View Article: PubMed Central - PubMed

Affiliation: Computational Neurobiology Laboratory, The Salk Institute for Biological Studies, La Jolla, California, United States of America. volman@salk.edu

ABSTRACT
Electrical synapses (gap junctions) play a pivotal role in the synchronization of neuronal ensembles which also makes them likely agonists of pathological brain activity. Although large body of experimental data and theoretical considerations indicate that coupling neurons by electrical synapses promotes synchronous activity (and thus is potentially epileptogenic), some recent evidence questions the hypothesis of gap junctions being among purely epileptogenic factors. In particular, an expression of inter-neuronal gap junctions is often found to be higher after the experimentally induced seizures than before. Here we used a computational modeling approach to address the role of neuronal gap junctions in shaping the stability of a network to perturbations that are often associated with the onset of epileptic seizures. We show that under some circumstances, the addition of gap junctions can increase the dynamical stability of a network and thus suppress the collective electrical activity associated with seizures. This implies that the experimentally observed post-seizure additions of gap junctions could serve to prevent further escalations, suggesting furthermore that they are a consequence of an adaptive response of the neuronal network to the pathological activity. However, if the seizures are strong and persistent, our model predicts the existence of a critical tipping point after which additional gap junctions no longer suppress but strongly facilitate the escalation of epileptic seizures. Our results thus reveal a complex role of electrical coupling in relation to epileptiform events. Which dynamic scenario (seizure suppression or seizure escalation) is ultimately adopted by the network depends critically on the strength and duration of seizures, in turn emphasizing the importance of temporal and causal aspects when linking gap junctions with epilepsy.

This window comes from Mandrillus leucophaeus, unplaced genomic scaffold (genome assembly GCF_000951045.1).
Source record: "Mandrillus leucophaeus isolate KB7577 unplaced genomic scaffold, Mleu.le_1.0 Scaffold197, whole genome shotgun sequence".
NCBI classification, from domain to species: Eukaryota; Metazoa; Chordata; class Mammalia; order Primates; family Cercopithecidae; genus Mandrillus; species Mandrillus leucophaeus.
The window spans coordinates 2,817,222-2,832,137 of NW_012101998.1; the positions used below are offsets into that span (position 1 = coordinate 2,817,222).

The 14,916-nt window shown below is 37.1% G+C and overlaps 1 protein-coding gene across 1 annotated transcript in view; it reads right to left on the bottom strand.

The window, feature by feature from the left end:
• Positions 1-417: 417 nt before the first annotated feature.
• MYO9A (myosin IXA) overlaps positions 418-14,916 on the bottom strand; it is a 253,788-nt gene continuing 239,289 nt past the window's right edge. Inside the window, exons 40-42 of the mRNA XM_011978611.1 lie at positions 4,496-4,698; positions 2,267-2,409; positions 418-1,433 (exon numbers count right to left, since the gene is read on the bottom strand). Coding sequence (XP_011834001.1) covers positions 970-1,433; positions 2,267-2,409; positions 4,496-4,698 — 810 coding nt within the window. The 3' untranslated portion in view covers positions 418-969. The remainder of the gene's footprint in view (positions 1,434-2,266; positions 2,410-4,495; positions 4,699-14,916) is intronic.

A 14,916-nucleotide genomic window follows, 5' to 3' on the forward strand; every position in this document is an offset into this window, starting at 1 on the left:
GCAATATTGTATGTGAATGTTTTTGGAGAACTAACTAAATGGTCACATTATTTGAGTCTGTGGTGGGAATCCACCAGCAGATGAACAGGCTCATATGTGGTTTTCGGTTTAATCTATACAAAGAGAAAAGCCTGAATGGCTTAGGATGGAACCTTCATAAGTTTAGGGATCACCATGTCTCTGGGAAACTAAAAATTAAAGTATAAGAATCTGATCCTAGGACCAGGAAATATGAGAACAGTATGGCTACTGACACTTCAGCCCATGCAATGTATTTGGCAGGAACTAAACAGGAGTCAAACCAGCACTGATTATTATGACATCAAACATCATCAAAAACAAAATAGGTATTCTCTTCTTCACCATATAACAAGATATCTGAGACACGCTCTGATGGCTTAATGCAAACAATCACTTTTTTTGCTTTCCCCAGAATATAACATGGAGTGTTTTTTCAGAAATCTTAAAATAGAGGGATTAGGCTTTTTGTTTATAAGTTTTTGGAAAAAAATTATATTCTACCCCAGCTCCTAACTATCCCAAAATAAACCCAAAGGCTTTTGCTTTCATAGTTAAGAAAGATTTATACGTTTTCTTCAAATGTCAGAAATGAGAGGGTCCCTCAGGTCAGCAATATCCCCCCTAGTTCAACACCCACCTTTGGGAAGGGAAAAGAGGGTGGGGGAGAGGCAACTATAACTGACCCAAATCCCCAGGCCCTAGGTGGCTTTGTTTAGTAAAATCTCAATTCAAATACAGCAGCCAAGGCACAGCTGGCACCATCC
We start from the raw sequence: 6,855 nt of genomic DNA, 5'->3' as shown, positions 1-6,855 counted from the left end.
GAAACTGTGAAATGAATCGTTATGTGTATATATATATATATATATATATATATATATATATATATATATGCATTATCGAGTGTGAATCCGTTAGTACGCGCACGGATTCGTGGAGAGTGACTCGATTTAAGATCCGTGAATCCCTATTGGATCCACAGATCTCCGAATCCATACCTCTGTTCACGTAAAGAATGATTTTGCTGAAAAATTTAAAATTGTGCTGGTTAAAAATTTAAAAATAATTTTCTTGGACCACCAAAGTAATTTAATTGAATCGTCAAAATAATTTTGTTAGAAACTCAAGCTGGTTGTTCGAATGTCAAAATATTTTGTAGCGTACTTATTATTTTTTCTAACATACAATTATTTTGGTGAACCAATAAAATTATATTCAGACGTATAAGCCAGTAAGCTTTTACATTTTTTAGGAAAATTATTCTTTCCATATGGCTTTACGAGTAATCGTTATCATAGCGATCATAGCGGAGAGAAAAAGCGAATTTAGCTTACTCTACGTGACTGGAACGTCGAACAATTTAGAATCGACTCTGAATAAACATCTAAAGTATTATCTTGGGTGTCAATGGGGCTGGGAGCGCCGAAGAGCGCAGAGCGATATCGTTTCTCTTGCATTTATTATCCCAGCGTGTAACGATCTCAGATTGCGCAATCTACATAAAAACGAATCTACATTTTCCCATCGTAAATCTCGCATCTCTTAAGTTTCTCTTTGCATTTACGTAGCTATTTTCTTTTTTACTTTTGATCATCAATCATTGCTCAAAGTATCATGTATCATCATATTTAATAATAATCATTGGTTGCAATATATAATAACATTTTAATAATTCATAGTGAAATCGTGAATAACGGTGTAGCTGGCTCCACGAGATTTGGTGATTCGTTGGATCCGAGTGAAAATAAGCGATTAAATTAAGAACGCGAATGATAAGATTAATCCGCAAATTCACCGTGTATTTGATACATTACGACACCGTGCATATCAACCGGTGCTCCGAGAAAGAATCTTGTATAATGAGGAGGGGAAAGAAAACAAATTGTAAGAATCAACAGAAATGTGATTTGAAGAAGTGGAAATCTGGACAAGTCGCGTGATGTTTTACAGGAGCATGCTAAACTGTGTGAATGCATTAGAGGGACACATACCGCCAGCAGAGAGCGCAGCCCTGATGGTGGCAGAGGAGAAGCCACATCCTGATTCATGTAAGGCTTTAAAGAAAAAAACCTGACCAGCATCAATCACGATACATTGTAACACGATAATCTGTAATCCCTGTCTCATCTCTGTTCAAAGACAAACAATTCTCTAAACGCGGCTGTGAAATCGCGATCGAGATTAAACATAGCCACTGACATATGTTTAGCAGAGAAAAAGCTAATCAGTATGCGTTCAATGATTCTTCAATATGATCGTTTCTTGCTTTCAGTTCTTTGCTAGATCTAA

Show MeSH
Related in: MedlinePlus